It sounds like a terrible cliché, but Aviation High School really is like a big family – more to the point, they’re like a friend’s family that welcomes you as one of their own, without the baggage, and that you spend time with by choice, not simply because of an accident of birth.
Being a family, they will feel these losses more strongly than some schools might. Thankfully, being a family, especially one of such unusual character also means that they will find that much more strength, and be in the position to help each other cope, to see each other through.
One of the many things that seems so unfair is the fact that they didn’t need a tragedy to bring them together – they were already close, already strong. One of the many things that makes me feel so terribly guilty is that it did take a tragedy to move me to write about the school here. My friends deserve better.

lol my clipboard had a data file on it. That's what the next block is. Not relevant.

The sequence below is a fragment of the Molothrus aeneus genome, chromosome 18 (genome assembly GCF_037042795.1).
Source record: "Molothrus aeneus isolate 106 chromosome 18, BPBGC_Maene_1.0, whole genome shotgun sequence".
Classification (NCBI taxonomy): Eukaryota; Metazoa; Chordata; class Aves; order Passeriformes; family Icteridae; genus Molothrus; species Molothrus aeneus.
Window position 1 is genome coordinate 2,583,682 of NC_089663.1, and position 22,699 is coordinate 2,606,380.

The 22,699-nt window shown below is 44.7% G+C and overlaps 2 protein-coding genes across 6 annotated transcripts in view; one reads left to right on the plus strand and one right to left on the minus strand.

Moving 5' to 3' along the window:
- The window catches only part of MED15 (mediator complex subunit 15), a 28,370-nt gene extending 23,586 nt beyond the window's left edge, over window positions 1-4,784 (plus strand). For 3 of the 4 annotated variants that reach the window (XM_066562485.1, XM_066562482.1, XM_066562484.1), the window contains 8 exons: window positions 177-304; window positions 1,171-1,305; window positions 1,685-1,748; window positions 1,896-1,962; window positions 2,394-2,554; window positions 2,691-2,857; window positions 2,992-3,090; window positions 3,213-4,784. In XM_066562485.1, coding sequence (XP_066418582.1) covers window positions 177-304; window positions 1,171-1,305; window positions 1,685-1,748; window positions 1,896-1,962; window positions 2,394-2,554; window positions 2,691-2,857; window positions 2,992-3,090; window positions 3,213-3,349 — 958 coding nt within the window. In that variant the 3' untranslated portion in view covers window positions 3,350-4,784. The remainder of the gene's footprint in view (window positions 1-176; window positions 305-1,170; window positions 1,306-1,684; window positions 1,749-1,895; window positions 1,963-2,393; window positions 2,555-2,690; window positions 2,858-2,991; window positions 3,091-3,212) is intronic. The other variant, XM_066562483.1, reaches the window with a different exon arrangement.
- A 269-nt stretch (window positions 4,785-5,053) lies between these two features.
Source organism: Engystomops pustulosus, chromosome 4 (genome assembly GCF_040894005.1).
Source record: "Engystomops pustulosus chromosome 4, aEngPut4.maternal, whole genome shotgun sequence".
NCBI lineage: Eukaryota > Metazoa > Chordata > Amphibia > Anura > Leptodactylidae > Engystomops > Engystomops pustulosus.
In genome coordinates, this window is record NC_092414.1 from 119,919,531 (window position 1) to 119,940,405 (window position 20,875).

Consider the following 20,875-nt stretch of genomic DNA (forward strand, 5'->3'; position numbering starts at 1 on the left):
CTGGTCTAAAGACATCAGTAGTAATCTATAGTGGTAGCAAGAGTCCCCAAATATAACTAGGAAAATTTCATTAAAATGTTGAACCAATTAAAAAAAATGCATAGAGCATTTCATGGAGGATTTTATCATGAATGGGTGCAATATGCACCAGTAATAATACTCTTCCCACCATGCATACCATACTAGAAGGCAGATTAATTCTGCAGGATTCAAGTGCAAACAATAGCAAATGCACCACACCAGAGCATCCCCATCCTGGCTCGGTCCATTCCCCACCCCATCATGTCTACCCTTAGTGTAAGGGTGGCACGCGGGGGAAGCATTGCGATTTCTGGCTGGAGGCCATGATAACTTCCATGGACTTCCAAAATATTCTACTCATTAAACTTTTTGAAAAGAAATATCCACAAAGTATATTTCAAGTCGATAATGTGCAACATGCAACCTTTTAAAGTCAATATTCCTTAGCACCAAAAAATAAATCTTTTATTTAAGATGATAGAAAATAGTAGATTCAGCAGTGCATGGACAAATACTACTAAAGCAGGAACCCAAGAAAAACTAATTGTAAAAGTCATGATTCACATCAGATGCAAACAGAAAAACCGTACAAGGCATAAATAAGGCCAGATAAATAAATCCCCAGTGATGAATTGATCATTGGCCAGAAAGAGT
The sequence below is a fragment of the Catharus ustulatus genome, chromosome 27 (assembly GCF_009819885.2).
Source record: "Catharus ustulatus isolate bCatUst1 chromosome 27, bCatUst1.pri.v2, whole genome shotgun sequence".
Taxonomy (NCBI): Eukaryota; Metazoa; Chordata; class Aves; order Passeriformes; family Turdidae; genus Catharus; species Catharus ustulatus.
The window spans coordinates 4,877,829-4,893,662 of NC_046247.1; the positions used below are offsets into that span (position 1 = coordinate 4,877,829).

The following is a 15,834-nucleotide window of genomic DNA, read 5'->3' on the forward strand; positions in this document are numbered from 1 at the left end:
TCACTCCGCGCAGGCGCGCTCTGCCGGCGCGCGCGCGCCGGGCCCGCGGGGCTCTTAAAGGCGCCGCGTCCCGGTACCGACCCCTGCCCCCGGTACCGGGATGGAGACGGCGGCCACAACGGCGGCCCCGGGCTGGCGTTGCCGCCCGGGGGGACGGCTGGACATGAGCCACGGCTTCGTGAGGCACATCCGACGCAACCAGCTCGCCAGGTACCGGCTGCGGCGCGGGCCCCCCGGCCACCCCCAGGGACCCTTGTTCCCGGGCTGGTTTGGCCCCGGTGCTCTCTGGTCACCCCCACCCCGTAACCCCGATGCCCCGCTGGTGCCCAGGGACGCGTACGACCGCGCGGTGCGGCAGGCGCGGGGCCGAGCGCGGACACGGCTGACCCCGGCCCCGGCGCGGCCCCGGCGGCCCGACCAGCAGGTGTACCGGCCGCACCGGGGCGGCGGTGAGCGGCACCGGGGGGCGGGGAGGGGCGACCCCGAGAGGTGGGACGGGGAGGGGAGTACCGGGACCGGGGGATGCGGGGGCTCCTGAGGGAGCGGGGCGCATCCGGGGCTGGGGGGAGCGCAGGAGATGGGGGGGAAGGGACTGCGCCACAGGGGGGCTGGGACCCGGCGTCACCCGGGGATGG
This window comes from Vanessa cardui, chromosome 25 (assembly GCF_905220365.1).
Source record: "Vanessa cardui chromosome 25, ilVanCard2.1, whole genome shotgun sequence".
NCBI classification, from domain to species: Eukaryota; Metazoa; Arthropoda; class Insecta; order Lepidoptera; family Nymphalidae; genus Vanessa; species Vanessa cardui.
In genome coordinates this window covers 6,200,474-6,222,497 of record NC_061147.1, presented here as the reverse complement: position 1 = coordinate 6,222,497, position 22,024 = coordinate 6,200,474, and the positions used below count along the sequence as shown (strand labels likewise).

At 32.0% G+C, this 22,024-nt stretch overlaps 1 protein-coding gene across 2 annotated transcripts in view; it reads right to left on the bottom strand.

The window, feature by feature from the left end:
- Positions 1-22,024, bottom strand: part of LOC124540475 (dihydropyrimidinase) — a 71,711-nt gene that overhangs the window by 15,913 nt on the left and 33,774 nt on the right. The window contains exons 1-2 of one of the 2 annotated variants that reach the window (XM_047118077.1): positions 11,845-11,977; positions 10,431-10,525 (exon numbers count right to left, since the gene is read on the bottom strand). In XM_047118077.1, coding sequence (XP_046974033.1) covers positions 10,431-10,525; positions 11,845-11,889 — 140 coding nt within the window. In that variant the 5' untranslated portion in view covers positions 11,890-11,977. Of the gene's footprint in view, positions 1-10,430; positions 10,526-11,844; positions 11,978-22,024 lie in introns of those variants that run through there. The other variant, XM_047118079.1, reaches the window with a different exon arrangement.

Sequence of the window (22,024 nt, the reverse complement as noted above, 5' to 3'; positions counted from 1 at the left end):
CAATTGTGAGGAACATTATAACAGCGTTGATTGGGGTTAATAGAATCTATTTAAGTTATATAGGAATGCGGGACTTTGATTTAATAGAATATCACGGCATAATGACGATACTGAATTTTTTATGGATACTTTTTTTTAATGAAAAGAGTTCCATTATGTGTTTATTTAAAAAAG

We don’t know yet what caused the crash, and may never know all of the details with any certainty. Eventually, that will matter, but not today – no amount of investigation, no detailed analysis will restore three lives ended early. There is some comfort in the old and tired bromide that says that Brittany, Kandyce, and the pilot, Mr. Hokanson, died doing what they wanted to do. Right now, that doesn’t do much to offset the shock of a happy and exciting beginning turning so abruptly into a dreadful and tragic ending. But, over time, it will help.